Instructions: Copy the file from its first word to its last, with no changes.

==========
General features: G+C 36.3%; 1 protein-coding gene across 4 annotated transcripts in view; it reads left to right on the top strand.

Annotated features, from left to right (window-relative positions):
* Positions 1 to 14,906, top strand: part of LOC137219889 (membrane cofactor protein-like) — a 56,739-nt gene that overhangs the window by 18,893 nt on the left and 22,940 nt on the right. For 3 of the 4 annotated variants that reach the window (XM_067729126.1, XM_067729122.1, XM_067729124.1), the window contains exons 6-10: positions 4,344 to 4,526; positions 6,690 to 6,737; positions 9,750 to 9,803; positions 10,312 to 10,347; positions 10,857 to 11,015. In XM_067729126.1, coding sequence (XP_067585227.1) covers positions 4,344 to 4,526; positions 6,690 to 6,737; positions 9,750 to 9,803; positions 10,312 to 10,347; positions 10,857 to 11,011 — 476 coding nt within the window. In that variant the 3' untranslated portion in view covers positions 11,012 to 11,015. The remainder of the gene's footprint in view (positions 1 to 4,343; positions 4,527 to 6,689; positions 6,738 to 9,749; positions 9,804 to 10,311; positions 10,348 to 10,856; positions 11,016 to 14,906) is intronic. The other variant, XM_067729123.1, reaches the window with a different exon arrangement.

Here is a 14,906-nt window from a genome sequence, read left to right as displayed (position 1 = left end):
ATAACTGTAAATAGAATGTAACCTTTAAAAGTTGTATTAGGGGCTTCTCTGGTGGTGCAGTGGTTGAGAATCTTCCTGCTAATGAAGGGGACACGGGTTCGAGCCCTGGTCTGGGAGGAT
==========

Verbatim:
General features: G+C 36.3%; 1 protein-coding gene across 4 annotated transcripts in view; it reads left to right on the top strand.

Annotated features, from left to right (window-relative positions):
* Positions 1 to 14,906, top strand: part of LOC137219889 (membrane cofactor protein-like) — a 56,739-nt gene that overhangs the window by 18,893 nt on the left and 22,940 nt on the right. For 3 of the 4 annotated variants that reach the window (XM_067729126.1, XM_067729122.1, XM_067729124.1), the window contains exons 6-10: positions 4,344 to 4,526; positions 6,690 to 6,737; positions 9,750 to 9,803; positions 10,312 to 10,347; positions 10,857 to 11,015. In XM_067729126.1, coding sequence (XP_067585227.1) covers positions 4,344 to 4,526; positions 6,690 to 6,737; positions 9,750 to 9,803; positions 10,312 to 10,347; positions 10,857 to 11,011 — 476 coding nt within the window. In that variant the 3' untranslated portion in view covers positions 11,012 to 11,015. The remainder of the gene's footprint in view (positions 1 to 4,343; positions 4,527 to 6,689; positions 6,738 to 9,749; positions 9,804 to 10,311; positions 10,348 to 10,856; positions 11,016 to 14,906) is intronic. The other variant, XM_067729123.1, reaches the window with a different exon arrangement.

Here is a 14,906-nt window from a genome sequence, read left to right as displayed (position 1 = left end):
ATAACTGTAAATAGAATGTAACCTTTAAAAGTTGTATTAGGGGCTTCTCTGGTGGTGCAGTGGTTGAGAATCTTCCTGCTAATGAAGGGGACACGGGTTCGAGCCCTGGTCTGGGAGGAT